Also before you get started, a heads up e hoa: the process of reducing your plastic consumption will be inconvenient and hōhā at times, there will be moments you just want to choose the easier option. Acknowledge it, decide what's more important to you in that moment and keep going. Inconvenience comes with the kaupapa — either we feel it or the taiao does — and for so long it's been what's easiest for us. Let's be the ones who change that.
If you're stumped on where to start, the essentials are always a good go to — a solid shampoo, conditioner, body wash bar or deodorant can instantly shave off up to four plastic items right there. Also a keep cup, bamboo toothbrush or tooth powder which last FOREVER (I got mine in May and I'm still only half way through). Being a minimalistic gal my whakaaro is always go for the essentials first, see how you like them and then branch out from there.
Eco friendly cosmetics and self care stuff:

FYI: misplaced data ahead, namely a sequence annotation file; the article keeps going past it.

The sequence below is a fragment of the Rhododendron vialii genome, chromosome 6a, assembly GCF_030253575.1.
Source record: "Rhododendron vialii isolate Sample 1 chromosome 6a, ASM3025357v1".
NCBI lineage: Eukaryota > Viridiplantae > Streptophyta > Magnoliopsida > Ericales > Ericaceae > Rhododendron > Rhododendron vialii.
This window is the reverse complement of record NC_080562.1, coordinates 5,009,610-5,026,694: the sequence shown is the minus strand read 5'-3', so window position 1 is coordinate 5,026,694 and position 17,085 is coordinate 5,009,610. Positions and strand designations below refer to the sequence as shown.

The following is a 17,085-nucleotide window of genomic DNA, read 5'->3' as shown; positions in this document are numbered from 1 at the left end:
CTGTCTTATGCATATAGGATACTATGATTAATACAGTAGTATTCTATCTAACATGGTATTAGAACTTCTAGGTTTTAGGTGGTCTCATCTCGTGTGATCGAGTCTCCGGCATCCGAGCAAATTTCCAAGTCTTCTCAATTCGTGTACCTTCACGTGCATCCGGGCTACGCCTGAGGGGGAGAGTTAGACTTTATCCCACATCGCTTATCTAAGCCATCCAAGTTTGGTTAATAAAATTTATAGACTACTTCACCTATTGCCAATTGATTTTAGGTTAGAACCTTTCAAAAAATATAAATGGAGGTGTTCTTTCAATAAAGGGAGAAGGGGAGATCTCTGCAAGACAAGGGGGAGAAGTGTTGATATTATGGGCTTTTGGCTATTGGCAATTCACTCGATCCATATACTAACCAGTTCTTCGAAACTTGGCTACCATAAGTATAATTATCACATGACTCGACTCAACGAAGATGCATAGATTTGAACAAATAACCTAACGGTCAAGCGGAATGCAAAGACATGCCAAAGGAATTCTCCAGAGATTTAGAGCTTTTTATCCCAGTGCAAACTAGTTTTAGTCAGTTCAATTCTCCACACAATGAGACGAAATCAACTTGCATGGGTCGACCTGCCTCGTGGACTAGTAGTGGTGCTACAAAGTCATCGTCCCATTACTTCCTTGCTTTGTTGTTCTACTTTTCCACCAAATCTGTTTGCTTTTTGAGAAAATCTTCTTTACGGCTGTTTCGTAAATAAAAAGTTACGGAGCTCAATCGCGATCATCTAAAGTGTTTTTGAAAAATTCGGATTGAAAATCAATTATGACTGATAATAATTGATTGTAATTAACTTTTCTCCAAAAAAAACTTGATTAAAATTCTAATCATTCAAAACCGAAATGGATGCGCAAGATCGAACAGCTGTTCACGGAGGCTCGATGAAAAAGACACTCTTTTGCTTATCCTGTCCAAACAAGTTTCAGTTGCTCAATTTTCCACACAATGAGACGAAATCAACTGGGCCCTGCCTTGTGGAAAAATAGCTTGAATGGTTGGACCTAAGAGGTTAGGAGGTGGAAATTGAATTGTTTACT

If it's a treat yo self kind of day
Ethique - this was recommended to by a mate who LOVES their products and what they're about. The only reason I haven't tried them is because of the price; Ethique's shampoo and conditioner bars go for $22-$25 for 60g, but you can get Dirty Hippie's shampoo bars for $8 and they're 80g. Easy decision for me but I've heard rave reviews about the product itself so if you think it's worth the pūtea, kai a koe!
Lush - I've just started actually getting into their products. I've used their conditioner bars ever since I switched to bars, but their soaps and scrubs are legit too. Definitely a bit more pūtea for these, but they smell incredible and are a great alternative.
When you want to save the taiao but have a student budget
Dirty Hippie - I'm slowly working my way through their entire product range and I've loved everything except their stick deodorant (it didn't work for me, but then no natural deodorants have yet either — if you have any recommendations pā mai!). These guys are my mains for toothbrushes, tooth powder, shampoo and body bars, steel straws, steel razors, pretty much everything. Recommend x1000.
Eco friendly packaging: